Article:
Give yourself credit for what you’ve achieved so far. Even the smallest win. Getting that pattern to repeat seamlessly, hitting send when sending out a pitch email, believing that you can and will see success. Having a positive mindset can work wonders on your productivity!
2. Learn from this year’s goal setting
Maybe the goal you set this year was too vague or you set an incredibly high bar for yourself? Think about how you can be more specific or realistic with the goals you set. And obviously, planning a whole year can be difficult since we’re not fortune tellers and can’t see the future. So maybe it’s easier for you to work in 3-month periods instead?
3. Be consistent
Do you know the saying “The last thing we see from the plant is the fruit?” It’s 100% true! So don’t give up if you’re just at the seedling stage of your career, because achieving your goals in surface design takes time (sometimes years). And the only way you’ll reach your goals is if you’re persistent and patient.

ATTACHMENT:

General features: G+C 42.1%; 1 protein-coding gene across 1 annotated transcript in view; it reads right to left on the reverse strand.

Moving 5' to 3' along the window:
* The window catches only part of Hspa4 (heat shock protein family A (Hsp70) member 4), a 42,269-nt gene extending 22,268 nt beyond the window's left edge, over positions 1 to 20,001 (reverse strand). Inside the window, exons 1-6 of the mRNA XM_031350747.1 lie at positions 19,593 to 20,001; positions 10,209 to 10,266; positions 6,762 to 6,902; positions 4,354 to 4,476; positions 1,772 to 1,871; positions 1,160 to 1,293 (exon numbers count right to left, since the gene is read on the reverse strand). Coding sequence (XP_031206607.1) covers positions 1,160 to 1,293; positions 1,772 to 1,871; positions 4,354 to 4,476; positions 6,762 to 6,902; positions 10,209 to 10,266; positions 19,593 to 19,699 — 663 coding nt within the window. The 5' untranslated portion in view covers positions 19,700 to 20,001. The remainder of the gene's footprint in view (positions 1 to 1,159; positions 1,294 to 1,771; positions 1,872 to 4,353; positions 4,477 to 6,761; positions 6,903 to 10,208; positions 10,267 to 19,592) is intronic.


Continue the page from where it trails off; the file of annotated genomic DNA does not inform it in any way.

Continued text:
4. Find your tribe
Shared pain feels less of a burden when you can talk about it with someone that can understand what you’re going through. That can be through an accountability partner, a community of surface designers on Instagram, or even finding allies outside of art through a network marketing association.
5. Everyone struggles
Even those who seem to have everything under control and figured out — yep, even those with the big names and deals under their arm. But they got there because they trusted the process and kept going. And so can you!
See it this way: you’re not a year older, you’re a year wiser! Because even if things didn’t go as planned, you’ve grown in the process. If you’ve made some mistakes, at least you learned a lot from them.
Written by Lucia Sanguinetti-Jonescheit
Lucia works as a surface pattern designer under the name DEINKI. She’s originally from Argentina but lives in Germany with her husband and two kids. She started creating colorful and sophisticated patterns in 2019, sometime after her second child was born, and hasn’t stopped ever since.